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Saturday, January 29, 2022

UN nuclear chief departs Iran after ‘inconclusive’ talks


Top US commander warned of Iran’s ability to build a nuclear weapon soon.

The United Nations’s nuclear watchdog chief Rafael Grossi said on Wednesday that talks with top Iranian officials in Tehran were “inconclusive” as world powers prepare to return to stalled negotiations in Vienna next week.

According to the International Atomic Energy Agency [IAEA], Grossi met with the head of Iran’s Atomic Energy Organization, Mohammad Eslami, during his visit as well as Tehran’s Foreign Minister Hossein Amir-Abdollahian.

Grossi sought more cooperation from the Iranian side in granting the agency access to its nuclear sites per an agreement reached in February this year.

“However, the repeated prolongation of the agreement, which has now been in place for around nine months, is becoming a significant challenge to the Agency’s ability to restore this continuity of knowledge,” said Grossi.

The UN official also noted that despite this, the agency will continue to cooperate with Iranian authorities.

The IAEA has been raising particular concerns over the lack of access to cameras at the facility in Karaj, which were damaged in June during an attack that Iran blamed on Israel, which has long expressed its fervent opposition to the restoration of the Joint Comprehensive Plan of Action [JCPOA].

US officials warned Israel that attacking Iran’s nuclear sites is ‘counterproductive’

In a September deal between the Islamic Republic and the nuclear agency, Iran agreed to grant inspectors access to service monitoring equipment by replacing memory cards for relevant data needed.

Iran allowed the IAEA to access most of its cameras and replace their batteries as well as memory cards, except the ones at the damaged site.

In turn, Tehran has defended its  decision to not grant the nuclear watchdog access to the Tesa Karaj facility saying an investigation over the sabotage remains ongoing.

Grossi noted that the lack of access is “seriously affecting the IAEA’s ability to restore continuity of knowledge at the workshop, which has been widely recognized as essential in relation to a return to the JCPOA”.

The US also expressed its “disappointment” in the outcome of Grossi’s visit, noting it was ready to return to negotiations aimed at reviving the nuclear deal in Vienna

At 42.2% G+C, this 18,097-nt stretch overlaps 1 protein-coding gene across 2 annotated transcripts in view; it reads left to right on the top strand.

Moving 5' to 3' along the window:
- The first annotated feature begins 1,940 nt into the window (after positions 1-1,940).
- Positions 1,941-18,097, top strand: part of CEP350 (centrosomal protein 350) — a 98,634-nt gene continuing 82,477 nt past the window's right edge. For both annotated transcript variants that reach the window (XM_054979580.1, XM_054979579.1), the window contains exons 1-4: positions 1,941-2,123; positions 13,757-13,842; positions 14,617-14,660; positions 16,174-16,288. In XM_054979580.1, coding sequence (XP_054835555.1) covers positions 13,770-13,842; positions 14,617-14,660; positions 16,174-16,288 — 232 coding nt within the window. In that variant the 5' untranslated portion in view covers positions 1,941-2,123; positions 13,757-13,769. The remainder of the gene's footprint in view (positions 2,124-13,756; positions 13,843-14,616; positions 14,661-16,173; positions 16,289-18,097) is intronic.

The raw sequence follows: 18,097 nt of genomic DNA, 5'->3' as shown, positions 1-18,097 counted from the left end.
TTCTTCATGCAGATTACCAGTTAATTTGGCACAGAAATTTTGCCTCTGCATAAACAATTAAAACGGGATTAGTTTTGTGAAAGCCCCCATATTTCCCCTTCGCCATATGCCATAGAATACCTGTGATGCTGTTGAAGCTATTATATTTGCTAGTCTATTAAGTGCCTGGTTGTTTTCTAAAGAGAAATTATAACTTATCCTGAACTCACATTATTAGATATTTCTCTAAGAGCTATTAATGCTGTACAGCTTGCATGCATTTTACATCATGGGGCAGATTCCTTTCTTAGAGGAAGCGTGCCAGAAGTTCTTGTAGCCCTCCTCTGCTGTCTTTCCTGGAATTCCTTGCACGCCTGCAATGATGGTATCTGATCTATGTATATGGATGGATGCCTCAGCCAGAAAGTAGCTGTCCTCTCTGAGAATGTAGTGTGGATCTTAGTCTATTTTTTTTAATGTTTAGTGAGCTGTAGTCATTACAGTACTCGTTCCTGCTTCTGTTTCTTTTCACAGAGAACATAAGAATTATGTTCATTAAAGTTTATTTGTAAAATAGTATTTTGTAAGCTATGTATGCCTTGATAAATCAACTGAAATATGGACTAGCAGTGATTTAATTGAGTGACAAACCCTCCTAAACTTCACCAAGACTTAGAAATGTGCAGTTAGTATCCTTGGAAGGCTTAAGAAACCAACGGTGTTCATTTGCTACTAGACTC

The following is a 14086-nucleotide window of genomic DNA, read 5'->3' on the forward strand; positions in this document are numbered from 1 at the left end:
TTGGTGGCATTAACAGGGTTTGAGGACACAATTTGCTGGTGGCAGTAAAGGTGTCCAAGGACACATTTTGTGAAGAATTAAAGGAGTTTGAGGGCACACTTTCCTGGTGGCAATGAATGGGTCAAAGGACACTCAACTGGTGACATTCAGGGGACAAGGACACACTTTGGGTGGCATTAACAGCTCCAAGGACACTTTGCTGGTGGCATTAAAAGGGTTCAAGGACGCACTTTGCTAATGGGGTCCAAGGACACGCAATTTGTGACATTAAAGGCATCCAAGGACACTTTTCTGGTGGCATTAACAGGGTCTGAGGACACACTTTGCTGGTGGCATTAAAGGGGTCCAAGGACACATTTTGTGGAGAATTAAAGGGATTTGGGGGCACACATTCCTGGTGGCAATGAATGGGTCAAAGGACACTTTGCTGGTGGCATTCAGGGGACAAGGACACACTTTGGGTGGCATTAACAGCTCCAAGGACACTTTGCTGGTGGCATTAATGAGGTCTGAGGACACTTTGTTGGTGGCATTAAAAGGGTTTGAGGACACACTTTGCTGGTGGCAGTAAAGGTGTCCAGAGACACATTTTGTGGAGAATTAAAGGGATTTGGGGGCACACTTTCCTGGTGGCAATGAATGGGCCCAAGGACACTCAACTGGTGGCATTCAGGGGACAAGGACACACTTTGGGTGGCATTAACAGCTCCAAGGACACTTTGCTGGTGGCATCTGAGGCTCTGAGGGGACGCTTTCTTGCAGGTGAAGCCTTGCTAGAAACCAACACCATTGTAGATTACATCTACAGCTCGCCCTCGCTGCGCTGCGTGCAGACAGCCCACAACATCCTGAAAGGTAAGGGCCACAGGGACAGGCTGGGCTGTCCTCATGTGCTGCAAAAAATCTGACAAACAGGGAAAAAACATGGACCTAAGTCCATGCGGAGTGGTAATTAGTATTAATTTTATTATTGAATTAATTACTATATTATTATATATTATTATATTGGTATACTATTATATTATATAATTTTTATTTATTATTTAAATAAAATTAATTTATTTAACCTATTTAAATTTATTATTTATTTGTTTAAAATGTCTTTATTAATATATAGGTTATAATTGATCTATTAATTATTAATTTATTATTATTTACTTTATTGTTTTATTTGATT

Contrary to the pessimistic comments made regarding the visit, foreign minister Amir-Abdollahian said on Wednesday that he believed the talks with Grossi were “cordial, frank and fruitful”.

“[Grossi] and I reached good agreements on continuing cooperation. Yet, to work out a text, we need work on a few words. Agreement is possible,” said Amir-Abdollahian.

The foreign minister added that the “politicization of technical matters is unproductive” and a meeting is going to be held soon “to finalise text”.

Concerns over a nuclear weapon

Iran had enriched uranium at 60% purity in response to a series of attacks believed to be conducted by Israel, raising concerns over the nation’s nuclear activity.

However, Tehran defended its decision by saying its nuclear programme is peaceful and the enriched uranium was used to produce molybdenum to manufacture radio-pharmaceuticals.

Nevertheless, world powers including the US warned of the development of nuclear weapons by Iran.

Speaking to Time magazine on Wednesday, General Kenneth McKenzie, head of US Central Command, claimed that Tehran is now “very close” to develop a nuclear warhead.

“I think they like the idea of being able to breakout,” said McKenzie.

Despite Washington unilaterally pulling out of the 2015 Iran deal, the US has been threatening Iran with “other options” if it does not engage seriously with nuclear negotiators. McKenzie also told Time that US President Joe Biden is working to prevent Iran from having a nuclear weapon.

“The diplomats are in the lead on this, but Central Command always has a variety of plans that we could execute, if directed,” said the US general.

The latest developments come as members of the p4+1—China, France, Russia, the UK, plus Germany—prepare to return to the negotiating table in Vienna at the end of this month in efforts to restore the JCPOA.

Indirect US-Iran talks kicked off in the Austrian capital in April this year to revive the 2015 nuclear accord but adjourned following the sixth round in June. The talks were put on hold as Iran’s elections took place, which saw the victory of Ebrahim Raisi.

When former US President Donald Trump withdrew from the JCPOA in 2018, he imposed stifling economic sanctions on Iran in a bid to apply what his administration described as “maximum pressure” on Tehran.

Iran’s foreign ministry stressed that its negotiating team will attend the indirect talks “with serious determination” to remove US sanctions.

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